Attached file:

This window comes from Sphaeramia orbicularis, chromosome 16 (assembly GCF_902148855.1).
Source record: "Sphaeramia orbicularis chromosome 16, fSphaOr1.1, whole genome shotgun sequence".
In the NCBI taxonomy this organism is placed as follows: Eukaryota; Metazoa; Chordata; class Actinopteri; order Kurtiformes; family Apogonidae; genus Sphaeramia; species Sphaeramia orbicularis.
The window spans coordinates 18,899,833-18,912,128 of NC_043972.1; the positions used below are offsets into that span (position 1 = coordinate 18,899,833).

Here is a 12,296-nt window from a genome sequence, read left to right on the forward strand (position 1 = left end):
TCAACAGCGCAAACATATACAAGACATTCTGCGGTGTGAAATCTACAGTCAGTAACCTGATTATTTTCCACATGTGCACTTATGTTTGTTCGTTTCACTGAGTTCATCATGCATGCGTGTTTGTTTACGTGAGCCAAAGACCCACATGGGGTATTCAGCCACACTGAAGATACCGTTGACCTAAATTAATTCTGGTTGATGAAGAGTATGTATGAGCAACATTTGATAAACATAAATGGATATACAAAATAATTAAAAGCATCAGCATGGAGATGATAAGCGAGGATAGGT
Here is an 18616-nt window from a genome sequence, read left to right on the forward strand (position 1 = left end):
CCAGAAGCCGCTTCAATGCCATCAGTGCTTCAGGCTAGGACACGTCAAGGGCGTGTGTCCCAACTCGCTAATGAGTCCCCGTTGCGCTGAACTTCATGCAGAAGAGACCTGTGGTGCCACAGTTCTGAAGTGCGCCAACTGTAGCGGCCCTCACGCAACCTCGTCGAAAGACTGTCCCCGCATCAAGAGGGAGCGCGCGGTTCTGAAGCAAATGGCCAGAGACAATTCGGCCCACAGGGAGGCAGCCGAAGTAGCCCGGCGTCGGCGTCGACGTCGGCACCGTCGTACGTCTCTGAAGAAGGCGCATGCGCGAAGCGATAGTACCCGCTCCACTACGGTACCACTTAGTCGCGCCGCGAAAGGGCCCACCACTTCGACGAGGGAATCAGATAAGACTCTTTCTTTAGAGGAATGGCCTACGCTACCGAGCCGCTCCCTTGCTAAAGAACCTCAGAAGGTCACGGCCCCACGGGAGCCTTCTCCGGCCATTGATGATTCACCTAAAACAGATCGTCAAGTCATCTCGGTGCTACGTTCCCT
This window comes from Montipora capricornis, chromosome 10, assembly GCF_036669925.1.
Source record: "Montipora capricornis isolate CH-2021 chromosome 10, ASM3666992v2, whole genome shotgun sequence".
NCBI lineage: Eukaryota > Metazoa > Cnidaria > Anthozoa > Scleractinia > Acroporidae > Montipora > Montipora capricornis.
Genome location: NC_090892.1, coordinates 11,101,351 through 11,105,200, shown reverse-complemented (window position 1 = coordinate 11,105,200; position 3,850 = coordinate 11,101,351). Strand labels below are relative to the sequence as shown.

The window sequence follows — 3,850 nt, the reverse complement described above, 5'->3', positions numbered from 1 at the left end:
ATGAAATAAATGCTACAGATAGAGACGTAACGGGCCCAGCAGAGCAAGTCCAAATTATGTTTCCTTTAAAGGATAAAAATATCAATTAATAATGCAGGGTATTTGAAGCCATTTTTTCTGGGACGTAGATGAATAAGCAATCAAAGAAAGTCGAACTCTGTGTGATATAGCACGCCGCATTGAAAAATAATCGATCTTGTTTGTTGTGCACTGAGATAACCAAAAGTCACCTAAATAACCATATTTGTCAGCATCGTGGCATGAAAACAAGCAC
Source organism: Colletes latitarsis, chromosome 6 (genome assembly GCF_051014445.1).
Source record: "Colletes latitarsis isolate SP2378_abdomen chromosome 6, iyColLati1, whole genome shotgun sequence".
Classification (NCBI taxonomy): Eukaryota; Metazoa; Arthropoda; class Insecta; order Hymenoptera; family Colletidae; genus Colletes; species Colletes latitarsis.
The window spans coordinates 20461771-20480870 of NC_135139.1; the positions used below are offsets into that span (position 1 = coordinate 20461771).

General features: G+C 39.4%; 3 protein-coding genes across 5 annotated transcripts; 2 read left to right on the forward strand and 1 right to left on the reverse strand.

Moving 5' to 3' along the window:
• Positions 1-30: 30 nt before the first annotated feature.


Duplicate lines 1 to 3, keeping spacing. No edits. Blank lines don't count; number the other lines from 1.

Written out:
This window comes from Sphaeramia orbicularis, chromosome 16 (assembly GCF_902148855.1).
Source record: "Sphaeramia orbicularis chromosome 16, fSphaOr1.1, whole genome shotgun sequence".
In the NCBI taxonomy this organism is placed as follows: Eukaryota; Metazoa; Chordata; class Actinopteri; order Kurtiformes; family Apogonidae; genus Sphaeramia; species Sphaeramia orbicularis.